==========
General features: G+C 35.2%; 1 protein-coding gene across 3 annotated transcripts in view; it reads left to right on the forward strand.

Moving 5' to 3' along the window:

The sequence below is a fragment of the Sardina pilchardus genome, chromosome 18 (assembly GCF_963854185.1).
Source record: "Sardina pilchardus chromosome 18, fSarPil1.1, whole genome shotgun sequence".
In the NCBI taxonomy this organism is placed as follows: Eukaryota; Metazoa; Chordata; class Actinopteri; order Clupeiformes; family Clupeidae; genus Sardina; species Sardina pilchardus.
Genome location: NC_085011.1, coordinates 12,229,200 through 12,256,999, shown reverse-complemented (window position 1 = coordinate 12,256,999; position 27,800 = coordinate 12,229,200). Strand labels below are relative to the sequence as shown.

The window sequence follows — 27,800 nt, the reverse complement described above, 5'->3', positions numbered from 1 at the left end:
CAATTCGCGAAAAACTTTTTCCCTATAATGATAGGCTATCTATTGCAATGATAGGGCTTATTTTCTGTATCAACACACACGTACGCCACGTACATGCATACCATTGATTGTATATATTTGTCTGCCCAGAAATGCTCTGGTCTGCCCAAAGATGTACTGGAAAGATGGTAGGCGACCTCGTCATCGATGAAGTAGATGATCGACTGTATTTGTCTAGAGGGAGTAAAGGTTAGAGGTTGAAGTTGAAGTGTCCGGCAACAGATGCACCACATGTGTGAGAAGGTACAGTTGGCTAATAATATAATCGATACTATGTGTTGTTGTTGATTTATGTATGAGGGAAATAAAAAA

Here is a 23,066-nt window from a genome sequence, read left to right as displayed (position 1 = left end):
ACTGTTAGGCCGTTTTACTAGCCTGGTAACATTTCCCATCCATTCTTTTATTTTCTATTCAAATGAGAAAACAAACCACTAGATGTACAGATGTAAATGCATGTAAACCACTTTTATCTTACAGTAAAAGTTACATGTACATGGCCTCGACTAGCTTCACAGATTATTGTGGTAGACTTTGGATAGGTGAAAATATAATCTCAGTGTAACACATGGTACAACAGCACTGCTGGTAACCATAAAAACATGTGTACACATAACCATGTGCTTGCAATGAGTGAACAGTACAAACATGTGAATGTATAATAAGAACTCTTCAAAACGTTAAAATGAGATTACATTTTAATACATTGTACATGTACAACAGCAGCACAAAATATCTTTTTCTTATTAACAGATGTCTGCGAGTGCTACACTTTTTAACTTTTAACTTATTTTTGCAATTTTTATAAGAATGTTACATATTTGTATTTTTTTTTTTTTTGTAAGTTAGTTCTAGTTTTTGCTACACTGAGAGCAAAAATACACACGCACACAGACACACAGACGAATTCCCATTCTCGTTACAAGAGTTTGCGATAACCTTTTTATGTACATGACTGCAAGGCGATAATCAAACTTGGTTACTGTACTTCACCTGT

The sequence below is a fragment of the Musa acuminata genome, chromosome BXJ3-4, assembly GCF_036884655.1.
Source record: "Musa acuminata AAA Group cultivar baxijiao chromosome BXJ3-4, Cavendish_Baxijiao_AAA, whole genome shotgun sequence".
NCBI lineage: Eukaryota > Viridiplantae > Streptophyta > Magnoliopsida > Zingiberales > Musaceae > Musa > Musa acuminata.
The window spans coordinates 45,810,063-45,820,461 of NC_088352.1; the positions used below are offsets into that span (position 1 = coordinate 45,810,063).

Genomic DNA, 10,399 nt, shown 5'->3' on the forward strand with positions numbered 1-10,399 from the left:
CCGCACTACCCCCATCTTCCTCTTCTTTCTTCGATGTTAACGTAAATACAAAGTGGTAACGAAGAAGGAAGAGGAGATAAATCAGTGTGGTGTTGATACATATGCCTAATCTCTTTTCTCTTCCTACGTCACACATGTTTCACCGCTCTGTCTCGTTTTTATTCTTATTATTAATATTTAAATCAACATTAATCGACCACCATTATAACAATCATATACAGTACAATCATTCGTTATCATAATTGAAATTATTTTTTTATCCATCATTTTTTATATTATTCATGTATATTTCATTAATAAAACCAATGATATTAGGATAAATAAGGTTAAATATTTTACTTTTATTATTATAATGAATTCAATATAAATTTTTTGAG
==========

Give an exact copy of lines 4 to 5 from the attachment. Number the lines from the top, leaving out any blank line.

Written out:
Source record: "Sardina pilchardus chromosome 18, fSarPil1.1, whole genome shotgun sequence".
In the NCBI taxonomy this organism is placed as follows: Eukaryota; Metazoa; Chordata; class Actinopteri; order Clupeiformes; family Clupeidae; genus Sardina; species Sardina pilchardus.